The sun was
brighter than she
had ever seen.
And now this. Santa Fe, Texas. 10 dead in a high school shooting...
- He connected with his subjects and so drew from them great detail and open expression.
- He chose his details well and sparingly
- He used dialogue well
- And he had great first sentences.
[Photo Credit: Hannah Neddo]
The Vermont Legislature has passed sweeping changes in gun control. Click here to read about VT Gov. Phil Scott's plan to sign bill. How do you feel about it?
And how do you feel about the recent demonstration against the restrictions in which hundreds turned out to get free rifle magazines and to protest the passage of the gun control bill? See video above.
Some questions to get you started: Do you write to change something? To clear your mind? To release your anger, your emotions? What happens to your mind when you are writing? What do you write? What happens when you share what you've written? What happens when your writing is published? How does it make you feel?
And take a look at the video to your right to see why some others write.
- something unexpected that happened here, or that you noticed here, at youngwritersproject.org,
- or, a YWP moment that...
- Click respond and make a list (using phrases only) of memorable moments in your life -- an injury, a new sibling, moving ... -- whatever comes to mind. Get as many down as possible.
- Share the list with a partner. Look at their list and ask them to tell you the story about the item that intrigues you the most. Switch -- have your partner ask you to tell a story from your list.
- Write about the...
For the next class, March 19, please bring a photograph or an object that helps you tell a story about an elder in your family or your community. If you don’t have an item or photo, think of a phrase they use(d) or a phrase you would use to describe them as the basis for your story. And try to talk to the elder before you come to class.
This will be something we work on over several sessions. Our aim is to help you create a story of an elder that combines sound and an...
Share your story. Or emotions. Or photos. Or share a perspective that may differ from the majority.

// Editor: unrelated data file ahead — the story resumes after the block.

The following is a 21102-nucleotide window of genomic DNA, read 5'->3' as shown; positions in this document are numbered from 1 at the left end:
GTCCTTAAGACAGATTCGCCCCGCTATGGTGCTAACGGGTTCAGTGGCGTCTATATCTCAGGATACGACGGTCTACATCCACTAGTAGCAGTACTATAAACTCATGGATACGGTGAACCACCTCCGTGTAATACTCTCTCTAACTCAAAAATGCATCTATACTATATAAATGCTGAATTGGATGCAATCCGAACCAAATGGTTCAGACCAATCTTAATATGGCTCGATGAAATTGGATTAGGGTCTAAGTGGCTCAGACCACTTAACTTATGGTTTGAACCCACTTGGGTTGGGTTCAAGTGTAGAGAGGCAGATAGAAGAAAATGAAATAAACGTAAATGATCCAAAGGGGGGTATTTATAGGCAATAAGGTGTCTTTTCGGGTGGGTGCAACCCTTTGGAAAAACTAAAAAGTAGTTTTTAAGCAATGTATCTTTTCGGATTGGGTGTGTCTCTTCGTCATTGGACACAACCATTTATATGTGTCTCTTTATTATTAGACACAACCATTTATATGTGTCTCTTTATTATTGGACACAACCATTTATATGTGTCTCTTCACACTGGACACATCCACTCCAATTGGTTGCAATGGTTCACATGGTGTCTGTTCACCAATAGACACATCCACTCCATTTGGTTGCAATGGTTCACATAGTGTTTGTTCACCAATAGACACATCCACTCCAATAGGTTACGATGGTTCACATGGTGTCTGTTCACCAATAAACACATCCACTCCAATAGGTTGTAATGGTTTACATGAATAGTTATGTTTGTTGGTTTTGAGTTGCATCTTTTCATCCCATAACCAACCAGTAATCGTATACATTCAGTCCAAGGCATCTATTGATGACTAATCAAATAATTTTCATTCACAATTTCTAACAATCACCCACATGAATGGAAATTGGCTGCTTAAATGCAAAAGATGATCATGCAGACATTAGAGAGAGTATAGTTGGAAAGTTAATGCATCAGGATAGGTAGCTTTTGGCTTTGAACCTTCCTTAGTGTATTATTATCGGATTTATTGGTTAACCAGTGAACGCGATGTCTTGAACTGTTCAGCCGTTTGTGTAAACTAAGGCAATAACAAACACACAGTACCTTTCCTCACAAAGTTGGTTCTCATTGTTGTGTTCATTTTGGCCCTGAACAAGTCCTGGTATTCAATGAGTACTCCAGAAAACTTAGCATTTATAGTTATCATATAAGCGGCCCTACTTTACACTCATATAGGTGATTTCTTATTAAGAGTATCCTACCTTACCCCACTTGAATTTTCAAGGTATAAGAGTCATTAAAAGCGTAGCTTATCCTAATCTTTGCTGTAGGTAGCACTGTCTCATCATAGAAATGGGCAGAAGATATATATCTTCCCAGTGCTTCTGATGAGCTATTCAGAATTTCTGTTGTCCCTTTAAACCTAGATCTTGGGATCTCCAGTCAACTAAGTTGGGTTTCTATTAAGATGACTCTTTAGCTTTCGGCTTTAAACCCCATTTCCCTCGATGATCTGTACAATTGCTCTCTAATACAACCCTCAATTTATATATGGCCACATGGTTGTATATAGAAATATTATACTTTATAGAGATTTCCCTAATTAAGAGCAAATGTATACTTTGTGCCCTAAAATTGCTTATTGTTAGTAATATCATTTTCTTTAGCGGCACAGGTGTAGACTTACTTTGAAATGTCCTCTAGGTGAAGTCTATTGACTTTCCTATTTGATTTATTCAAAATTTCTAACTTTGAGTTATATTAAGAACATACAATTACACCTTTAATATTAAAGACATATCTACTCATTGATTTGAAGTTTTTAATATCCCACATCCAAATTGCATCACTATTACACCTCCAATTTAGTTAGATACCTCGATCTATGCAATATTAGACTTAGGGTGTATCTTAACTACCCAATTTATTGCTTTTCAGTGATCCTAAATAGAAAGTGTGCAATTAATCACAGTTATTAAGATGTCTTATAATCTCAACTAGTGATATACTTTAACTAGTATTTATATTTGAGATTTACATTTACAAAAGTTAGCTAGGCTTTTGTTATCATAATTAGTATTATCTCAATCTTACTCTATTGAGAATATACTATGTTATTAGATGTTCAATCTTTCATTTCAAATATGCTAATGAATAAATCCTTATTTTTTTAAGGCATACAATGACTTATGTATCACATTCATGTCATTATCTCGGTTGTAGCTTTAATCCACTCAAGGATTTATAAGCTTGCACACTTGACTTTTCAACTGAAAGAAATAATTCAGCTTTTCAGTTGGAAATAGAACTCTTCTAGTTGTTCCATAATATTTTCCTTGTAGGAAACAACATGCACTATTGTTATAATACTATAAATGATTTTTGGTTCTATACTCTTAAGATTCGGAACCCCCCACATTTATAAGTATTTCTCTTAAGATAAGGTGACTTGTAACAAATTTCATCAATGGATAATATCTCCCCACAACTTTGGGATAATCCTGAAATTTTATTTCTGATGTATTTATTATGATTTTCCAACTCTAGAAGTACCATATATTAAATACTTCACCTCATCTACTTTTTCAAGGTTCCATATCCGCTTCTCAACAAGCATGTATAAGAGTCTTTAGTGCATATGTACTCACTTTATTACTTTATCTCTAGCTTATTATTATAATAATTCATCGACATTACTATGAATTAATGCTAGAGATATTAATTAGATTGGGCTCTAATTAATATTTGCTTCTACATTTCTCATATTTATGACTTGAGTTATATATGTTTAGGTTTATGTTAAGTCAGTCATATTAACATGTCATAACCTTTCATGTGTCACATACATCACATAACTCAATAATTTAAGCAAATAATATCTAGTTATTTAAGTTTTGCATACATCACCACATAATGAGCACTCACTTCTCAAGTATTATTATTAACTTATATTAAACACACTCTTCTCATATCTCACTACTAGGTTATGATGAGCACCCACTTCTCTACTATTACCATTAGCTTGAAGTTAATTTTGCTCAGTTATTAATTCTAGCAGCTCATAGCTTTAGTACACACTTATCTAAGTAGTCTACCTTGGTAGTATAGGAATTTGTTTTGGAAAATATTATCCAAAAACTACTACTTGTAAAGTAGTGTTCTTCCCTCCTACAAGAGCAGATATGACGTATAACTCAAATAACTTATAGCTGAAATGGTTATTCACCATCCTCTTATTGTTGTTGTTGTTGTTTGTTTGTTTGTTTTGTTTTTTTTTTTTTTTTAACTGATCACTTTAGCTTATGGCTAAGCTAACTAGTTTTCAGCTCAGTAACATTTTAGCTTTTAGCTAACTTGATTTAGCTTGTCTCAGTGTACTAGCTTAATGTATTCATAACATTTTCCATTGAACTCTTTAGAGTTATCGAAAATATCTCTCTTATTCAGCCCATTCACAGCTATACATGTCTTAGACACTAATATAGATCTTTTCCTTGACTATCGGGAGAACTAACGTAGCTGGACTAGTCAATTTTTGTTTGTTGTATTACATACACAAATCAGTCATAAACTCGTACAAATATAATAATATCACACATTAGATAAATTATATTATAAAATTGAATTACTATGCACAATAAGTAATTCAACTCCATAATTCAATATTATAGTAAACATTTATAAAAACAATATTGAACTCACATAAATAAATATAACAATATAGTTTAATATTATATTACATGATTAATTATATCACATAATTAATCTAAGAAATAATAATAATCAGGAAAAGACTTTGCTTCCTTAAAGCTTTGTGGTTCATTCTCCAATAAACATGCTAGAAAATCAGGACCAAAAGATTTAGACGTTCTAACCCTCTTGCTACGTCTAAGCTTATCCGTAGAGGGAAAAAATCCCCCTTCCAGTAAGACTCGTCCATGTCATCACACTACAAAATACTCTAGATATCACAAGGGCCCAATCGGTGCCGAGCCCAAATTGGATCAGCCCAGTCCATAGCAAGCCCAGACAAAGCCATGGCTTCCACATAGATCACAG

Why did you participate. Why didn't you participate? What do you think should be done to make our schools, our public places, safer? Do you think gun access should be restricted? Why or why not? What should be done? Speak out!
Also consider which two Social Identity items are most important in your education.
Then look at the poem below and write a poem in a similar style, using your own most important social identities.
WHAT IT’S LIKE TO BE A BLACK GIRL
(FOR THOSE OF YOU WHO AREN’T)
By Patricia Smith
America is known as the land of the free, home of the brave. Yet is still a very young nation. Imagine America as a child. What would you tell her or him? How would you describe their behavior? Would you invite America into your home and what for? What games would you play with America? What would you like to see this child learn to and to stop doing? How will you teach America a lesson?
Write a letter to America as if America was a child. What would you say?
Write a poem as Truth. You are truth embodied and personified. You are traveling the world. How are you greeted in different countries? In the forest? By the president? By your friends? By teachers in school? By strangers on the street? By the homeless? By police officers? By your parents? What do you see each day when you rise and look in the mirror? Describe your experience as you travel the world as living truth.
I am the one who...
Finish the sentence, repeat it or extend it, turn it into a poem.
Feel free to paste in the poem you started when MGMC led your workshop at Edmunds.
Use specific detail (but don't use names) about something that happened, or an issue that has you riled up, or an injustice in your life. Could be small, could be large.
Feel free to share what you wrote at the MGMC workshop if you wish and start from there.
What makes you different than others? What's the most important single difference? Now think about that difference as a power, a super power. How do you use it? Write about a time you could use it. Write a poem.
Share what you wrote in the workshop with MGMC if this the challenge you responded to.